The White Road by Lynn Flewelling
After a long departure from the much loved Nightrunner series, Lynn Flewelling returned to Seregil and Alec’s adventures in 2008 with the release of Shadows Return. Now the adventure begun in Shadows Return continues in The White Road:
“Having escaped death and slavery in Plenimar, Alec and Seregil want nothing more than to go back to their nightrunning life in Rhíminee. Instead they find themselves saddled with Sebrahn, a strange, alchemically created creature — the prophesied “child of no woman.” Its moon-white skin and frightening powers make Sebrahn a danger to all whom Alec and Seregil come into contact with, leaving them no choice but to learn more about Sebrahn’s true nature.
With the help of trusted friends and Seregil’s clan, the duo set out to discover the truth about this living homunculus — a journey that can lead only to danger or death. For Seregil’s old nemesis Ulan í Sathil of Virèsse and Alec’s own long-lost kin are after them, intent on possessing both Alec and Sebrahn. On the run and hunted, Alec and his comrades must fight against time to accomplish their most personal mission ever.”
This may well be one of the most difficult reviews I’ve ever had to write. I’ve been reading Lynn Flewelling’s work for the past ten years, after all.
The White Road isn’t completely devoid of the things that made the first Nightrunner books so compelling. Though not quite as intriguing as they originally were, Alec and Seregil bounce back from their lack of dimensionality in Shadows Return, reminding me a lot more of the characters I loved. In particular, I found Alec’s relationship to Sebrahn interesting. He has to deal with the mixed emotions that come of suddenly having a child (um, sort of), and both wanting to keep him and being frustrated with the limitations this puts on his lifestyle. As well, there’s the question of whether it’s even wise or safe to keep Sebrahn; after all, Sebrahn’s powers make him a potentially dangerous weapon. Or a liability.
While I’m not sure how I feel about having the “keep the child, don’t keep the child” question brought up in my fantasy literature, it’s still very well written, with neither too much angst nor too little expression.
Micum is, as ever, awesome, because he’s one of those characters who’s incapable of being anything else. I was a little disappointed that Thero wasn’t in more of the book, though. He is hands down Flewelling’s best example of character development and has become just as awesome as Micum.
One of my favorite things about Lynn Flewelling is that she has a sense of humor. And unlike many authors, even when she’s dealing in dark subjects she uses her sense of humor. There are always moments in her books that make me laugh or smile, and I can’t say that about too many fantasy authors (or authors in general) these days. Not surprisingly, The White Road isn’t an exception to that rule.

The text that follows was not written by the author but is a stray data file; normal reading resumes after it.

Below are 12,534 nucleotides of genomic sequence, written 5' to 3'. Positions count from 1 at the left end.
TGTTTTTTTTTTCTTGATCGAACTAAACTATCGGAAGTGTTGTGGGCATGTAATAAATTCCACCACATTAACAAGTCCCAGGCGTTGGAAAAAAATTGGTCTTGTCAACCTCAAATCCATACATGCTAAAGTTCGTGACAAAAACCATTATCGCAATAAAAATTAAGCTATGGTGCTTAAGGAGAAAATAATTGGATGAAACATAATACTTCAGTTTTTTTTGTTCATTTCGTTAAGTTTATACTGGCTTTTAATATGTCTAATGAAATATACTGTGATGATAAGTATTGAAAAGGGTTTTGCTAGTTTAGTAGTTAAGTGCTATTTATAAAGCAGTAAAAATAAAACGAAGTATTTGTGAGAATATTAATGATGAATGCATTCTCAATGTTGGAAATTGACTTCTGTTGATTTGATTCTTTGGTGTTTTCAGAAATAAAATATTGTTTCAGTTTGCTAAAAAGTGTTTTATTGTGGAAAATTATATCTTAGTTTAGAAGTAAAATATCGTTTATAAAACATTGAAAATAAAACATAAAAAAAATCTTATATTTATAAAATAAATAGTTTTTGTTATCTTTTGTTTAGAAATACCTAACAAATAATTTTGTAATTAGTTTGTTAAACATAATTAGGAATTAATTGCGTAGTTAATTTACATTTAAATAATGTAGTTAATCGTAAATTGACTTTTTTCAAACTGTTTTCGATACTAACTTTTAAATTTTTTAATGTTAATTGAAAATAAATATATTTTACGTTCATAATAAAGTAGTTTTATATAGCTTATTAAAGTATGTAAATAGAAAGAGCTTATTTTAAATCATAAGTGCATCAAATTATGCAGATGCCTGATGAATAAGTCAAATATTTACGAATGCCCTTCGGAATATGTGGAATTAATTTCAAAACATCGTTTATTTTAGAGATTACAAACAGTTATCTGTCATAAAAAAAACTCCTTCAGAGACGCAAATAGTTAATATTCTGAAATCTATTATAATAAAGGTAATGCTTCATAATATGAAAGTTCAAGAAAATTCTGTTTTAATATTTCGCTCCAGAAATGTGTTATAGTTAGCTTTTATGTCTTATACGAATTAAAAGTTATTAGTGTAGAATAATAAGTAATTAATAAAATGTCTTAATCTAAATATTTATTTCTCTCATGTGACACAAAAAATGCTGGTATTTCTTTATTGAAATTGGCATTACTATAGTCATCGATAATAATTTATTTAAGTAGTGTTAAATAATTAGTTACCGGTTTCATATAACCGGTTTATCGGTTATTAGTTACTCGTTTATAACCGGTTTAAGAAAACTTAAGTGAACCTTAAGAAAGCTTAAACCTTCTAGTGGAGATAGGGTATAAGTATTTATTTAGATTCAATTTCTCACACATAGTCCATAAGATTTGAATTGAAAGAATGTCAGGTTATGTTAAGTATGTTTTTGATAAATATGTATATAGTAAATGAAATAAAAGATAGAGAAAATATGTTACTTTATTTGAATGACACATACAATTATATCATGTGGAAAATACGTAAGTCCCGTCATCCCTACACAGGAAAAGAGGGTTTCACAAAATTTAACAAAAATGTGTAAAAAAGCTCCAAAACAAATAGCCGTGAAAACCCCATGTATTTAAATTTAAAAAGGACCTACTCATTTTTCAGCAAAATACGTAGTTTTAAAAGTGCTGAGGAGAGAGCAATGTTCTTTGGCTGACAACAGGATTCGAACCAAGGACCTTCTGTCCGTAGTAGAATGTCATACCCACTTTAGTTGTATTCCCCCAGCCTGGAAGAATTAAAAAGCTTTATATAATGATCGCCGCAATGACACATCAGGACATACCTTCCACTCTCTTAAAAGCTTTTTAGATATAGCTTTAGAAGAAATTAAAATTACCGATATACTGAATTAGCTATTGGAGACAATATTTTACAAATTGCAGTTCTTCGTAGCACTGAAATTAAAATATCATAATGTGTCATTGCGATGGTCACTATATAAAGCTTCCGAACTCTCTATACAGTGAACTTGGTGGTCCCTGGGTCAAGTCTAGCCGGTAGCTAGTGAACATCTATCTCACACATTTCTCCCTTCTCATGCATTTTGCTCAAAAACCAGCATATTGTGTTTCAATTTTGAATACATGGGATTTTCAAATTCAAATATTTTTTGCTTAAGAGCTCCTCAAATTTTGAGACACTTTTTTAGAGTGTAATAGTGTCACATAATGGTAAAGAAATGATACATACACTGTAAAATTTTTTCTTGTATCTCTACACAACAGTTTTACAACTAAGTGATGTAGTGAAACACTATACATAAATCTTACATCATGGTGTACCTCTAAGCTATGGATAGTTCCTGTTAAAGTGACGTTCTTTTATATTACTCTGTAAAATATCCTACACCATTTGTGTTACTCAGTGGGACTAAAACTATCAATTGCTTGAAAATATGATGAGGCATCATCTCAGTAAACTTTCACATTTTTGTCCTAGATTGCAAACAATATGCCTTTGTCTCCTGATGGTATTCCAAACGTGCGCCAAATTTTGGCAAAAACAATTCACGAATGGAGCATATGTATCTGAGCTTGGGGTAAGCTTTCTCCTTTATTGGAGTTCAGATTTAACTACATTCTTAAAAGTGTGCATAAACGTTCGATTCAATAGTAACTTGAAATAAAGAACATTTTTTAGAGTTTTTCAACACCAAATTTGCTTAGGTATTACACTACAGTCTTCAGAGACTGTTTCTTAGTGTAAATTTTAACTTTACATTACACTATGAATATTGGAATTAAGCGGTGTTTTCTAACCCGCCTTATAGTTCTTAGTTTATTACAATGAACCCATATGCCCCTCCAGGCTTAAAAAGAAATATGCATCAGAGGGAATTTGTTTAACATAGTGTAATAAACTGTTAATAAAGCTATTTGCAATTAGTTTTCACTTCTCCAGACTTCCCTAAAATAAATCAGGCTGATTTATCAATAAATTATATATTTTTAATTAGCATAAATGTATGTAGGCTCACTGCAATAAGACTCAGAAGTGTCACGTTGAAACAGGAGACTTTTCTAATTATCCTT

But… did I mention I hate having to do this? Unfortunately, no matter how much I might love Ms. Flewelling, I’m afraid I don’t love The White Road. Did the blurb sound a little thin to you? That’s because the plot is extremely thin. It consists of a lot of talking, a couple of action scenes, the tiniest bit of (not very interesting) nightrunning, and um… well, that’s about it. One thing that always impressed me about Flewelling was her ability to make me feel patriotism for her made-up country of Skala. I was drawn into the books because even though they centered on only a few people, they involved the whole of Skala. The characters worked for the purpose of protecting Skala. Without that motivation, there ends up being very little for them to actually do. I need more adventure, more nightrunning, more intrigue, more… just more.
Aside from a thin plot, the villains — if you can call them that — are unconvincing. Ulan i Sathil, for example? He’s a dying man who spends a great deal of his time garnering trade for his province (?) and ransoming slaves from the Plenimarans. While I like my heroes to be more gray than black (and Flewelling is usually excellent at that), Ulan is a little too sympathetic. Sure, he uses Ilar, whom I’m afraid I don’t find very interesting. But he still protects the man, comforts him, and gives him safety. I’m not exactly shaking in my boots here. And then there’s the Retha’noi witch…